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What can the ‘Big Society’ learn from history?

Governments can do little to build civil society directly but much more to strengthen the conditions in which civil society can build itself.

Michael Edwards
14 March 2011

One of the strangest things about the current ‘Big Society’ debate is the absence of any historical perspective, as though ideas about civic participation were invented in 2010 rather than two thousand years before when Aristotle launched the first conversation about the rights and responsibilities of citizens, a conversation that has been embellished by an unbroken line of thinkers and activists ever since.

As a US-based Labour Party supporter who has studied this stuff for thirty years or more, I’m quite impressed with David Cameron’s attempts to extend this conversation into the world of national politics. But this lack of perspective deprives the Coalition’s efforts of crucial lessons from the past, principally the lesson that governments can do little to build civil society directly but much more to strengthen the conditions in which civil society can build itself. Unfortunately, politicians and policy-makers on both sides of the Atlantic have consistently reached the opposite conclusion.

Historically, civil society has flourished under two sets of conditions. The first is made up of those tipping points against outright repression and the violation of human rights, when large numbers of ordinary people develop the courage and confidence to take to the streets and mobilize social movements, much like recent events across the Arab world, or after 1989 in Eastern Europe, or during the US Civil Rights campaigns of the 1960s. Recent student protests in Britain and ‘Uncut’ - born in the UK and now rooting itself in the USA - are smaller-scale examples, sparked by the obvious injustices of tax evasion and rising inequality at a time of wrenching public cuts.

Such movements can flame with great intensity, but they tend to burn themselves out pretty quickly after their immediate aims have been secured, which is one of the reasons why civil society is currently so weak even in the countries that spurred its revival after the fall of the Berlin Wall. The anger and closely-drawn identities that drive these movements are too visceral and narrow to sustain broader coalitions for change in which many compromises are required.

And that’s when the second set of conditions become so important. They occur when periods of widespread economic security enable the majority of the population, and not just the better-off, to take an active role in politics and civic life, and to reach out and make connections with people they don’t agree with in order to find enough common ground to force through some reforms in the broader public interest. Think of the twenty-five years after World War Two in America, for example, when nationally-federated, mass-membership groups like Parent-Teacher Associations, labor unions, Elks, Moose and others pressurized the US government to adopt landmark social legislation like the GI Bill of 1944; or think of the high levels of participation that characterize Scandinavian social democracies today.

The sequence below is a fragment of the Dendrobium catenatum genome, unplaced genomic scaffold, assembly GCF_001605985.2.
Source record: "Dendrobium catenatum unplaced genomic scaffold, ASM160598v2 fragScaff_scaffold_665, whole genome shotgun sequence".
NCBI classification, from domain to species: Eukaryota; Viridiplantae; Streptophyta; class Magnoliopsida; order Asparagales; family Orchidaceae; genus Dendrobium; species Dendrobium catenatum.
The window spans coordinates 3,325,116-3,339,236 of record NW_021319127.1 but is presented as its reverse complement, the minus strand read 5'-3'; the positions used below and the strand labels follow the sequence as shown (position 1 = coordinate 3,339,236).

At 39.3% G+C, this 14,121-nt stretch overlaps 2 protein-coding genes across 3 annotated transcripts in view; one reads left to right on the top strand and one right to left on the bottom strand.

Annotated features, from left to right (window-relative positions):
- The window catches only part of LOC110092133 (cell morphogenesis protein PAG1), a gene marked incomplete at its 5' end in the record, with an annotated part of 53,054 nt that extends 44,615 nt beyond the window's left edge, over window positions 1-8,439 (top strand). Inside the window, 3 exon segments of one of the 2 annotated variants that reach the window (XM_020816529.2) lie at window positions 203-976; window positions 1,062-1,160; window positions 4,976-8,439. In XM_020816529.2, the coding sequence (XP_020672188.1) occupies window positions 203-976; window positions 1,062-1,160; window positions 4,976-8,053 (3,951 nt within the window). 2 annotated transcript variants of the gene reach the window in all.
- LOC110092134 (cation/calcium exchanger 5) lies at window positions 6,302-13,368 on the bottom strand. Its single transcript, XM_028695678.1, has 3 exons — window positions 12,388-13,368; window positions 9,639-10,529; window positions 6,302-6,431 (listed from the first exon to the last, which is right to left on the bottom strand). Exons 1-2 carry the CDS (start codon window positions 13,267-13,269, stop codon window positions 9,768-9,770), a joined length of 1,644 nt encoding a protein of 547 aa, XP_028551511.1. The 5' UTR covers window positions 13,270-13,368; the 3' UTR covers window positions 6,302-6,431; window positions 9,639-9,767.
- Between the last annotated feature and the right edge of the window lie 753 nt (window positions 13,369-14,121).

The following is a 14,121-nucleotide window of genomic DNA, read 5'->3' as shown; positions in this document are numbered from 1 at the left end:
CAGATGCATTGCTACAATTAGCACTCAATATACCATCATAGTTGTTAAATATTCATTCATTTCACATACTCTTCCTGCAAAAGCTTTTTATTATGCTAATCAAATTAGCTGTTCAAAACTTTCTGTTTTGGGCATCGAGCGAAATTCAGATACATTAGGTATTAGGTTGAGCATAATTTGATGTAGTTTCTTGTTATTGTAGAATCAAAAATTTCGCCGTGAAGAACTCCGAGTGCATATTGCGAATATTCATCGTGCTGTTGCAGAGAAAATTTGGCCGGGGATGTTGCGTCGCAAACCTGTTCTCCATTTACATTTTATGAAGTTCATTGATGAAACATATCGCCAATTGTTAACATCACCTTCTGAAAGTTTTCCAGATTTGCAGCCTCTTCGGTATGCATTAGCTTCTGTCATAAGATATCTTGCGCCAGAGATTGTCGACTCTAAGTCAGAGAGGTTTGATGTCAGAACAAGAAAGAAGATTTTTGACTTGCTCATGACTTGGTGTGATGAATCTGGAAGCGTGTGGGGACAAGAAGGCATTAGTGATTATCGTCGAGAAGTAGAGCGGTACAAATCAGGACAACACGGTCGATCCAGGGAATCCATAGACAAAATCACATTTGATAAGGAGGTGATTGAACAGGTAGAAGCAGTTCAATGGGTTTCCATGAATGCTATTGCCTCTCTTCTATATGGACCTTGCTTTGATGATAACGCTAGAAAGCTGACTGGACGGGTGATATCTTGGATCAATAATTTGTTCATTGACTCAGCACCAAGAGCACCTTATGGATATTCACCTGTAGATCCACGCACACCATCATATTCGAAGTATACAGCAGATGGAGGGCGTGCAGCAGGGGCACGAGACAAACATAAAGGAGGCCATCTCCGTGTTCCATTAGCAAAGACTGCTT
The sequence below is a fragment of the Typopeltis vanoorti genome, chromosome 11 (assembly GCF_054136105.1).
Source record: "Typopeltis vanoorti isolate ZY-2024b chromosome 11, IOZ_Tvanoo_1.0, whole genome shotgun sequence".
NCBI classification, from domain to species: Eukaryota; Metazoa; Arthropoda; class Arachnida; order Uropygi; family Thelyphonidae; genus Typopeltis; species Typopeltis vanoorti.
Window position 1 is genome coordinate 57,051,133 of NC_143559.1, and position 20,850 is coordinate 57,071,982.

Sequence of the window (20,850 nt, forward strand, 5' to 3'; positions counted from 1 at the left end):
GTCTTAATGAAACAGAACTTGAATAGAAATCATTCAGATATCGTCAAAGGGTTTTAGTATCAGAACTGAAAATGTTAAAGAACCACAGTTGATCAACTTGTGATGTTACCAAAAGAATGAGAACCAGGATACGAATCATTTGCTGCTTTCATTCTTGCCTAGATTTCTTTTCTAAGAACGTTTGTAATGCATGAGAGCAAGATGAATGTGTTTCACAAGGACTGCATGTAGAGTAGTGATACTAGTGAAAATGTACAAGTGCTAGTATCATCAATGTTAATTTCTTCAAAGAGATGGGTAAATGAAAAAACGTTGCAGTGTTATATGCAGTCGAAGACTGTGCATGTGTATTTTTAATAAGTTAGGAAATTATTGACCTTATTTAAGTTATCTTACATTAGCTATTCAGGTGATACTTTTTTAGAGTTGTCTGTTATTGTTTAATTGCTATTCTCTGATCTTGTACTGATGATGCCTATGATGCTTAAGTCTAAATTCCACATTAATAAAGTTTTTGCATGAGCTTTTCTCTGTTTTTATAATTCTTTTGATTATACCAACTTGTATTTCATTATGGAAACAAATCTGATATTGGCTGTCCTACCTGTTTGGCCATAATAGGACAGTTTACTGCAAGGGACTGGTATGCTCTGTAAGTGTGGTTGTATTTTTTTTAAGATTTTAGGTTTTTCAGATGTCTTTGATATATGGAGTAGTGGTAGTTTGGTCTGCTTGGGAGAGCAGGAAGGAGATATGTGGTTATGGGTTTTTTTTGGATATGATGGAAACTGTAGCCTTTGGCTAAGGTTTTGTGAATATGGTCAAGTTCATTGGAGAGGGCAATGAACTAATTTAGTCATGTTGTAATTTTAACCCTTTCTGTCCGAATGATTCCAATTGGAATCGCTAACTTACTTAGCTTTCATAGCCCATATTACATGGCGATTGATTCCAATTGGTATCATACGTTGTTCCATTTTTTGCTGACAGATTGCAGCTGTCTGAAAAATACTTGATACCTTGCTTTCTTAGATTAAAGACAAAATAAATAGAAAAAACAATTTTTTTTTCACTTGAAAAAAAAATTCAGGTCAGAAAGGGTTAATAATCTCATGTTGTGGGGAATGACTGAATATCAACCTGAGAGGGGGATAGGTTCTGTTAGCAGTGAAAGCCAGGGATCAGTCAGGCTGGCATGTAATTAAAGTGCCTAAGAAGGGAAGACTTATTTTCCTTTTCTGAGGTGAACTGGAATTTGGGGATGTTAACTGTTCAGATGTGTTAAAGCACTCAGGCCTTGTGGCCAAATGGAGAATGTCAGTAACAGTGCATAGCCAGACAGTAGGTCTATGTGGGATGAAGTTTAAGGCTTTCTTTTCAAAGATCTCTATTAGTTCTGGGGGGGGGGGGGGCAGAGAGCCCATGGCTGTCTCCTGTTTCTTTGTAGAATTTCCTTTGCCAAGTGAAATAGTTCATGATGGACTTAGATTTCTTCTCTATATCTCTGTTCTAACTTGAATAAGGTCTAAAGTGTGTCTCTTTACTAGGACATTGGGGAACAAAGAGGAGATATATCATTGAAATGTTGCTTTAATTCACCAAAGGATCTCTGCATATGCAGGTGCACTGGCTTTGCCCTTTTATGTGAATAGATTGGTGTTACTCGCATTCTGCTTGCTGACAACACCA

Both sets of conditions are important, with the first producing breakthrough moments of great intensity and the second producing lower-profile advances in long-term social welfare. By contrast, during times of rising poverty and inequality, efforts by governments to stimulate civil society through special projects have never had much effect. This is why America has experienced a systematic decline in most measures of civic life since the 1970s, despite the fact that governments of every political stripe have poured money into state-sponsored volunteering schemes, community-development corporations, faith-based initiatives, social innovation funds and the like. Such initiatives are too small, too transitory, and too driven by professional elites with no roots in the community.

This is the problem that now faces Cameron and his colleagues. Being too moderate to foment large-scale social protest and too conservative to sign up to large-scale redistribution, the coalition is trapped in a piecemeal approach that’s incapable of reproducing any of the conditions under which civil society has flourished. It’s an approach that’s akin to building a house while simultaneously weakening the foundations, and hoping that new wallpaper and other special touches will paper over the cracks that result. More community organizers, social enterprises and the Big Society Bank will never compensate for the erosion of human security that is taking place through budget cuts, the privatization of public services, and the changing structure of the economy.

The basic lesson of history is that citizens need their governments to guarantee the conditions in which civil society can be most inclusive and effective, but they don’t need Whitehall or Washington to tell them how to organize themselves for collective action. After all, if the Big Society means anything in the long run it has to be shaped and sustained by the energies of millions of ordinary people. Unfortunately, Cameron and his colleagues seem to have missed this fundamental point, condemning their efforts to failure in the process. If the coalition is sincere about its Big Society intentions, it should reverse its priorities now.  

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